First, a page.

April 26 I Sunday

2 Samuel 23-24

Luke 19:1-27

“Have nothing to do with godless myths and old wives’ tales; rather, train yourself to be godly. For physical training is of some value, but godliness has value for all things, holding promise for both the present life and the life to come.”   —1 Timothy 4:7-8


How many of us actually enjoy training and working out in a gym? From the opening verse of this devotion, Paul talks of “training,” which is gymnázoo-ōin Greek and where we derive the word “gymnasium.” Paul is telling Timothy, and subsequently the Church in Ephesus, “Get into God’s gymnasium of training in godliness.”

How do we train ourselves for godliness? The same way we train ourselves to be physically fit, by not only exercising but also eating good food. When we compare spiritual growth to physical training, Paul tells us that spiritual growth takes discipline, hard work and effort on our part. It does not just happen. We need to get into the gymnasium, eat well and exercise well.

Spiritual disciplines are like exercise and good food. We practice spiritual disciplines by simply placing ourselves in a position to listen, learn and grow in our relationship with God and allow Him to feed, nourish and strengthen us. In Richard Foster’s book The Celebration of Discipline, he created three categories from twelve disciplines of ways in which we can position ourselves to hear God and nourish our relationship with Him. These are inward, outward and corporate disciplines. Inward ones are ones that we practice alone, outward ones are practices that impact the world around us and corporate ones are disciplines that include others. Spiritual disciplines bring us to a position where we can grow in our relationship with Jesus. If we do not exercise, we are not going to get in shape. If we do not eat well, we lose strength.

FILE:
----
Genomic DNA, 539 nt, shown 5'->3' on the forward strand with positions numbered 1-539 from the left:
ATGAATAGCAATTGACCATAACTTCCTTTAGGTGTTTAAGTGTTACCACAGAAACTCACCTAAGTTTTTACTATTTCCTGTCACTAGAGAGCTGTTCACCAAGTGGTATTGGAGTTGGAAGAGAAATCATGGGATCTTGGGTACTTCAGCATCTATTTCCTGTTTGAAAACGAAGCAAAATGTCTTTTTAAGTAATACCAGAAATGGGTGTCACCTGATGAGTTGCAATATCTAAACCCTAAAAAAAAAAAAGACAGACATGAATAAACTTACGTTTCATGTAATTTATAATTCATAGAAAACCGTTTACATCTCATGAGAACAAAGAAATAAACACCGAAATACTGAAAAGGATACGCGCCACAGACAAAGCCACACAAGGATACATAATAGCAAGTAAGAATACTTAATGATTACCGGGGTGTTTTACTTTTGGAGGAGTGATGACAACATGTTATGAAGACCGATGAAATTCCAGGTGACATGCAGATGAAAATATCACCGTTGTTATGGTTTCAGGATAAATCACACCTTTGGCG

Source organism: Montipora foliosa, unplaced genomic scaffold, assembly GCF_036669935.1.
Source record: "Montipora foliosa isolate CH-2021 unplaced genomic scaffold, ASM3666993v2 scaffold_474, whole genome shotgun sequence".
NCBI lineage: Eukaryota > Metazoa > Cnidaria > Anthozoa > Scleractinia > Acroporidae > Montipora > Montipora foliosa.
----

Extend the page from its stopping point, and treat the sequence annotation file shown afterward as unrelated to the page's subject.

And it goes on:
As we head towards God’s gymnasium for training, Paul reminds us, “Follow God’s example, therefore, as dearly loved children” (Ephesians 5:1). This is an important distinction to understand before we get into the gymnasium of godliness. We train in godliness and we imitate God, not from a position of trying to earn His acceptance, but from a position of sonhood and daughterhood that is already secure in Christ because of what He has done on the cross. We are a visible representation, a reflection of who He is.

Once we invite Jesus to be Lord of our life, we are submitting to His purpose. We are inviting His yoke into our life. The beauty and mystery of the Christian life is that it is impossible for us to live the Christian life by our own strength––only Christ can live the Christian life. But, this does not mean we passively sit idly by and mystically ask the Holy Spirit to do everything for us. As Paul tells Timothy, we have to train ourselves to be godly.


Prayer: Beloved Father, thank You for calling me Your child. My training for godliness is not to earn favour from You but to be a reflection of You to the world.

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